Data Protection & Privacy law is evolving quickly across the world including in Europe and in the United Kingdom in particular. Developments of UK jurisprudence in 2015 hint the emergence of data protection rights as a non-contractual obligation. In the Vidal-Hall et al v Google case, the UK Court of Appeals confirmed that misuse of private information can breach a non-contractual obligation for the purposes of the rules providing for service of proceedings in the English jurisdiction.  Thus, in 2015 it has been held that individuals who seek redress against a foreign company (Google Inc., based in California in that case) can bring a claim against that company when its in breach of domestic privacy laws and can claim compensation under the Data Protection Act 1998 for non-material loss. The case is still ongoing and the privacy community is following it with keen interest.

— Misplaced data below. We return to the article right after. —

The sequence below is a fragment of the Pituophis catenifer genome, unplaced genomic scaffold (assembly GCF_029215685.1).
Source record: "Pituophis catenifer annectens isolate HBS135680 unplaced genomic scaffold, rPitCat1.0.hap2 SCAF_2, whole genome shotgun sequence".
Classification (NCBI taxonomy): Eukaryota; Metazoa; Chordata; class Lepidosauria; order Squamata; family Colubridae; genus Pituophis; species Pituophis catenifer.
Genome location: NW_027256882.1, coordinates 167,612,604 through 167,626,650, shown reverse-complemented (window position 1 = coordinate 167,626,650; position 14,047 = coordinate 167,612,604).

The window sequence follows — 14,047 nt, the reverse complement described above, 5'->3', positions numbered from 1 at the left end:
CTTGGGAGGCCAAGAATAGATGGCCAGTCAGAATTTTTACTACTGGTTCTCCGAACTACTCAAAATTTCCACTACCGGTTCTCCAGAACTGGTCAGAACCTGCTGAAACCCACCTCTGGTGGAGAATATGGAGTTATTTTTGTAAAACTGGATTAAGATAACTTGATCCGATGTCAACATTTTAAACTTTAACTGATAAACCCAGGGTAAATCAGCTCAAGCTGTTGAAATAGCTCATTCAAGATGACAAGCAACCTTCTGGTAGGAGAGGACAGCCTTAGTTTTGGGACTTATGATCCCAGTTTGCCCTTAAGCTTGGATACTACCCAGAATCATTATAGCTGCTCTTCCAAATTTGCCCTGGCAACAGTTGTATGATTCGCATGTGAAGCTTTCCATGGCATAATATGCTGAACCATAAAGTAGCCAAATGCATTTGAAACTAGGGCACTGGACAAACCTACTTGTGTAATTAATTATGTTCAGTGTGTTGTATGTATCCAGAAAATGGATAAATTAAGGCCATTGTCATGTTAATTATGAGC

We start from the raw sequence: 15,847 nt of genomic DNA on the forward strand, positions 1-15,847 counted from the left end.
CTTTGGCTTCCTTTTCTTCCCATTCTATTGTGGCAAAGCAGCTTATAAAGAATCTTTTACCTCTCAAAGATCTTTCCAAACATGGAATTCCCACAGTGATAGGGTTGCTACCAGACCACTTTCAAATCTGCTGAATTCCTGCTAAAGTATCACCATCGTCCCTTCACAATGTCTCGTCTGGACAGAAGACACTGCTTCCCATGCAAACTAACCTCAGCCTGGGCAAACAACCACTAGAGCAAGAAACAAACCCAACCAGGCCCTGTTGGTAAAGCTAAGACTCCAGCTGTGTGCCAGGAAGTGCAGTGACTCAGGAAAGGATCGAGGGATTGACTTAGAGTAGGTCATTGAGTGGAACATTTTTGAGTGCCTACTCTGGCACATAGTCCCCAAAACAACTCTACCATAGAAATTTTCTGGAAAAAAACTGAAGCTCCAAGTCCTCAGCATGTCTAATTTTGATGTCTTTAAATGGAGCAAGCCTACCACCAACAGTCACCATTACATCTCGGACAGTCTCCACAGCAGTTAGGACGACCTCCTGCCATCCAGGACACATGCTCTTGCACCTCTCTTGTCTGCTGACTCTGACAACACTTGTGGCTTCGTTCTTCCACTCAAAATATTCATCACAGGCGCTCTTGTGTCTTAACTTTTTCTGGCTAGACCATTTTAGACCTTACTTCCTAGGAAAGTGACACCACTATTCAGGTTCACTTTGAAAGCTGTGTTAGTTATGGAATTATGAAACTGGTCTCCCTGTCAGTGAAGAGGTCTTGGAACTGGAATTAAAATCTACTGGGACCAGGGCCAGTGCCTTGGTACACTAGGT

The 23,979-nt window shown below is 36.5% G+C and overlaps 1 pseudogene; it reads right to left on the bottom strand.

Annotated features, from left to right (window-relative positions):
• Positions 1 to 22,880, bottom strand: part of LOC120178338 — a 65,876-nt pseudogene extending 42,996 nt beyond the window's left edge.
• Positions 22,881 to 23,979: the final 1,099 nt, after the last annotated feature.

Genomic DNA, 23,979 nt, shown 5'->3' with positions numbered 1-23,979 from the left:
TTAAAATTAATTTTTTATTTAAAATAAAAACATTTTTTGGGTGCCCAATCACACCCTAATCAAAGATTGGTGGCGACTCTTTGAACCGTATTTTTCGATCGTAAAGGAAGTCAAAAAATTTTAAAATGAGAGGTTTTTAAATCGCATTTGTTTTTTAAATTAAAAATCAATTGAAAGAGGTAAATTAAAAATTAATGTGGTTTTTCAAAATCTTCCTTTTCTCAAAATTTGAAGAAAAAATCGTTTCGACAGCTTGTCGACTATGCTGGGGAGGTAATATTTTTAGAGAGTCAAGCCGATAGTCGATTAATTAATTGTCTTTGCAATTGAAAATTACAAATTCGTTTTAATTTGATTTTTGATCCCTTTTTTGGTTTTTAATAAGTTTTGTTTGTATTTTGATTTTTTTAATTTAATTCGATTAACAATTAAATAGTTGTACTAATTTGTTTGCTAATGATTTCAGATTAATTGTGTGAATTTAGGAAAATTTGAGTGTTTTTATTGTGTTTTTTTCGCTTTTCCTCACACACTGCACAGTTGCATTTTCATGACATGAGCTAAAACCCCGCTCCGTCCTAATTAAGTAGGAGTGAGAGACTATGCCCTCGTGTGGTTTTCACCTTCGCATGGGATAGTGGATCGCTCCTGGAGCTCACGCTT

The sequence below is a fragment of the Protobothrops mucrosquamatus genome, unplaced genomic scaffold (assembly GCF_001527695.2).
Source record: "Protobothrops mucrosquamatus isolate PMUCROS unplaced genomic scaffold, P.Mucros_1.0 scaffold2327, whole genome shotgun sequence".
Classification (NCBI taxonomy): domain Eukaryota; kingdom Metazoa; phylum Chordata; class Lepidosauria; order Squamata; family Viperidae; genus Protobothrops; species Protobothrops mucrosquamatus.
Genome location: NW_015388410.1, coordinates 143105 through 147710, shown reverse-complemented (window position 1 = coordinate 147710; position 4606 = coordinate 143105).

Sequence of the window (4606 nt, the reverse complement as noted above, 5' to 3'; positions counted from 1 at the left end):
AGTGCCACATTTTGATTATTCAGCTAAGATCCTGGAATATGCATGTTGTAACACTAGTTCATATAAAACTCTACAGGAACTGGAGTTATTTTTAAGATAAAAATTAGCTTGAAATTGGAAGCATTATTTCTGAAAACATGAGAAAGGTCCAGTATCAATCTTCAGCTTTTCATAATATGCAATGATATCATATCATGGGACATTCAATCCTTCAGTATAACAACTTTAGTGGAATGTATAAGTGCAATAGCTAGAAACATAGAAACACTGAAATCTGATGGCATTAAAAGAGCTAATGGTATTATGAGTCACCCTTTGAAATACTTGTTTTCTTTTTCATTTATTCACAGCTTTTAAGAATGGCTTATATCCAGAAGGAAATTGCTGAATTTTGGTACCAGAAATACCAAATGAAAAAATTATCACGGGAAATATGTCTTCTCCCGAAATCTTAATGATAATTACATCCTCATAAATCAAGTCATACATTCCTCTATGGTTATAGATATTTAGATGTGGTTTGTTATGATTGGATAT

1. European Commission, EuroBaromoeter Survey on Data Protection, 28/02/2015 – 09/03/2015  <http://ec.europa.eu/justice/newsroom/data-protection/news/240615_en.htm>

2. Cecile Park Publishing Ltd., Data Guidance, Enforcement Report – Behind the Raw Numbers, September 2014 <http://www.dataguidance.com/dataguidance_enforcement_download.asp> 
3. Pricewaterhouse Coopers Legal LLP, Privacy and Security Enforcement Tracker, March 2015 <http://pwc.blogs.com/data_protection/2015/03/enforcement-tracker-download-here.html>

Data Privacy Recruitment Ltd. 

All rights reserved. All opinions expressed to be treated strictly as guidance and not as legal advice. 

September 2016
London, United Kingdom